Of course, if the player is suspected of playing an angle by doing this with a strong hand (which is very risky for the player), or perhaps for repeated offences, then I think it would be open for the TD to assess an appropriate penalty.  In general, however, I'm not sure why it would be in the best interests of the game to kill the BB's hand or to assess a penalty.


mooredog

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Re: Big Blind "Folds" His Option
« Reply #6 on: February 14, 2012, 08:10:44 AM »
In our big tournaments ($1000 + buy ins) we assess penalties for folding out of turn but have never assessed a penalty for folding in turn when in a check situation. i noticed in posts that at the summit it was determined to penalize players who folded in turn when in a check situatiion and I never quite understood the reasoning there. Clue me in on that if you may. As for the big blind folding their option, our dealers usually remind them that they are in the big blind, hence already in and give them a chance to come to their senses and pick their cards up. If they don't after a few seconds or do it again later we just muck the hand and get on with it.

K-Lo

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Re: Big Blind "Folds" His Option
« Reply #7 on: February 14, 2012, 11:25:43 AM »
i noticed in posts that at the summit it was determined to penalize players who folded in turn when in a check situatiion and I never quite understood the reasoning there. Clue me in on that if you may.

Hi mooredog: 

This is a great question.  I am asked this a lot by my dealers and TDs, so I will try to present a detailed example (once you get the gist of it, I'm sure you can come up with other examples) that I think explains why folding in turn post-flop when check is an option is extremely improper.  Hopefully you will find this persuasive.  Folding in turn post-flop when checking is an option is, in my view, at the very least a breach of etiquette since it potentially influences how the hand might otherwise have naturally played out, and worse, fails to protect other players in the tournament.  Consider the following example:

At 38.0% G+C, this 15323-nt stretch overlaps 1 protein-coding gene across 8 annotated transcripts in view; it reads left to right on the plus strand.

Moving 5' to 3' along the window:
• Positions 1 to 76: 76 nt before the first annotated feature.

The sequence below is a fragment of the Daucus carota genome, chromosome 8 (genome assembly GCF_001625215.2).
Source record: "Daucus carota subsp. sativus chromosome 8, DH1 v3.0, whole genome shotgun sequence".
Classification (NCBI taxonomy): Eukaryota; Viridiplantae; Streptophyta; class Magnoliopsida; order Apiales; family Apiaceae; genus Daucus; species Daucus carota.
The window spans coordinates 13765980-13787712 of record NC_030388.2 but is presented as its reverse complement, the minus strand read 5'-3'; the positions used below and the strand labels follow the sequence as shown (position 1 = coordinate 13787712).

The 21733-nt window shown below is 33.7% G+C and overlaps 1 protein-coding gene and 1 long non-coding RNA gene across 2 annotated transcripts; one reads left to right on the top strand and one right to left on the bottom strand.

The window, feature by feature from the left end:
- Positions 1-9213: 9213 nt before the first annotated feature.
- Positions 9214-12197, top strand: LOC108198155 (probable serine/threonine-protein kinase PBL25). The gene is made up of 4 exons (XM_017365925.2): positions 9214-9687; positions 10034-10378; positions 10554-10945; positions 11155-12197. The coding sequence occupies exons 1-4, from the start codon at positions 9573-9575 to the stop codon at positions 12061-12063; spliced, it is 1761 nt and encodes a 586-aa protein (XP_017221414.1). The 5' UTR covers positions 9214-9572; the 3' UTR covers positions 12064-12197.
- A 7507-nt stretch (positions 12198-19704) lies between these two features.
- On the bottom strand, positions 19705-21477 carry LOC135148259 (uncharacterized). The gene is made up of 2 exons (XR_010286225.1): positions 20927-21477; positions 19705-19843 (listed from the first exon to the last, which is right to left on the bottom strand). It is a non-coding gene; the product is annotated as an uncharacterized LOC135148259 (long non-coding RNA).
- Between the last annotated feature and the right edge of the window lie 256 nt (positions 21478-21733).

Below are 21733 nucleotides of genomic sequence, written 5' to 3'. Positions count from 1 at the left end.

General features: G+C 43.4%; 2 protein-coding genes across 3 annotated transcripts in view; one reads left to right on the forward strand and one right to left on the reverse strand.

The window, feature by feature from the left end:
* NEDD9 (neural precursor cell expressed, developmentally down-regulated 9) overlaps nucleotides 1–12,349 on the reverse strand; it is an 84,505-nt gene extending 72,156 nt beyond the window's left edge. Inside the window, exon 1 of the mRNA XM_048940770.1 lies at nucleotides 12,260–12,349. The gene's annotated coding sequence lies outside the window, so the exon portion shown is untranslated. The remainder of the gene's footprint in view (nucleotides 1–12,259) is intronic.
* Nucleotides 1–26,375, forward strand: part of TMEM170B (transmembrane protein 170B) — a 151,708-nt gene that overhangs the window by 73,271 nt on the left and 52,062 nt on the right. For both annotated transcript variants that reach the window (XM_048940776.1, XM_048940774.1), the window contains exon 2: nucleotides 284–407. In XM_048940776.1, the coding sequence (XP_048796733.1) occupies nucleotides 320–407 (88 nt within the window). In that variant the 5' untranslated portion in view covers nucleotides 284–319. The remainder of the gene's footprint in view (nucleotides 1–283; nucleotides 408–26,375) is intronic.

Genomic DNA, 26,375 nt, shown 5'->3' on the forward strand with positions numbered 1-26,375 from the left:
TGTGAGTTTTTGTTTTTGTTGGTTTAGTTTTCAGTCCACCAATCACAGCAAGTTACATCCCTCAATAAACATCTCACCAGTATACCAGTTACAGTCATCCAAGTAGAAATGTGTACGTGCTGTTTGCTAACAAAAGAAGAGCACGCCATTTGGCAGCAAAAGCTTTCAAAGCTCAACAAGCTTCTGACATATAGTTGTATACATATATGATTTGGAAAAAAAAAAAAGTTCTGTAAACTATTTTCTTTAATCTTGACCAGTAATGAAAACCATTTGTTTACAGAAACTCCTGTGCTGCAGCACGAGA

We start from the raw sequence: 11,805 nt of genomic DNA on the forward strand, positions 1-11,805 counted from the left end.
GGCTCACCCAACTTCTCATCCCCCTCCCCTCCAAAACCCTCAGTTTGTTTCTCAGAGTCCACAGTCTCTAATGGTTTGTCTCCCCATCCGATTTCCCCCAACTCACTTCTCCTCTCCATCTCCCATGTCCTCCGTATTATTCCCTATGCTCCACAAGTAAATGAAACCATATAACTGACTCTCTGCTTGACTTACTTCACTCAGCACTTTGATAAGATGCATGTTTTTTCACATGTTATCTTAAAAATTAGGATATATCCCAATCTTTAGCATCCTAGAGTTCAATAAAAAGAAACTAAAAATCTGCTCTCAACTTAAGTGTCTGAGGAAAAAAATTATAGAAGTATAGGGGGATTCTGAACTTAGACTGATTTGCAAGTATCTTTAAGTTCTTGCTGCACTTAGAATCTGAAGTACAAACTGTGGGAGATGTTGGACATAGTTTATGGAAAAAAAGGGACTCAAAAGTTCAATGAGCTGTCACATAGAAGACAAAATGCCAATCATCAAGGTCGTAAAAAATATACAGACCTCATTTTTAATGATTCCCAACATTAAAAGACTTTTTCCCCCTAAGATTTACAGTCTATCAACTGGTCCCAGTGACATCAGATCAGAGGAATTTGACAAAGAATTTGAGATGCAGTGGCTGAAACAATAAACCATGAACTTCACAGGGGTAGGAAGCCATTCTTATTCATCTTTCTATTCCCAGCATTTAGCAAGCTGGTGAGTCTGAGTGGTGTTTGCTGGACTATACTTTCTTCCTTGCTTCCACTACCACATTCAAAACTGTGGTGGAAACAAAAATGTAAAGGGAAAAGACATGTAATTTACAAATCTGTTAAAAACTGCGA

Final table.  SB is the chip leader at the table.  BB is one of the short stacks at the table, and the button has a medium stack.  Action folds around to the button who limps in.  The SB calls.  BB checks his option.  Three players to the flop.  The SB is first to act, and checks.    After the SB checks, it is the BB's turn to act.

Let's look at the situation from the perspective of the BB and the button.  In this scenario, BB may generally feel disinclined to bluff - there are two remaining opponents, so even if he feels that he can get the button to fold, he will still be afraid that the SB (who is chip leader) will call, and he might not want to risk busting before the shorter stacks at the table do.  Similarly, if the BB checks to the button, the button may be hesitant to bet for fear of a check-raise from the SB.  The button may not mind if the short-stacked BB called, but he might fear being raised by the SB and be forced to fold or potentially get knocked out if he calls, when there are still other shorter stacks at the table. 

Now suppose that we change the example slightly, and the SB (chip leader), instead of checking, decides to fold upon seeing the flop ("I have nothing anyways").  The dynamics of the hand can change dramatically.  Suddenly, the short-stacked BB may now be more likely to shove here since he only has 1 opponent to worry about instead of 2, and so his chances of winning the pot outright has increased tremendously.  Not only has SB's unconventional fold put the button at a disadvantage, but it also fails to protect everyone else in the tournament who wants to see the BB get called and get knocked out.  Furthermore, allowing the SB to fold here opens up the possibility of collusion between the SB and BB:  if BB pushes, it might look strange if SB didn't call given the amount needed to call, but if SB takes himself out of the play by folding in advance, then no one would suspect anything.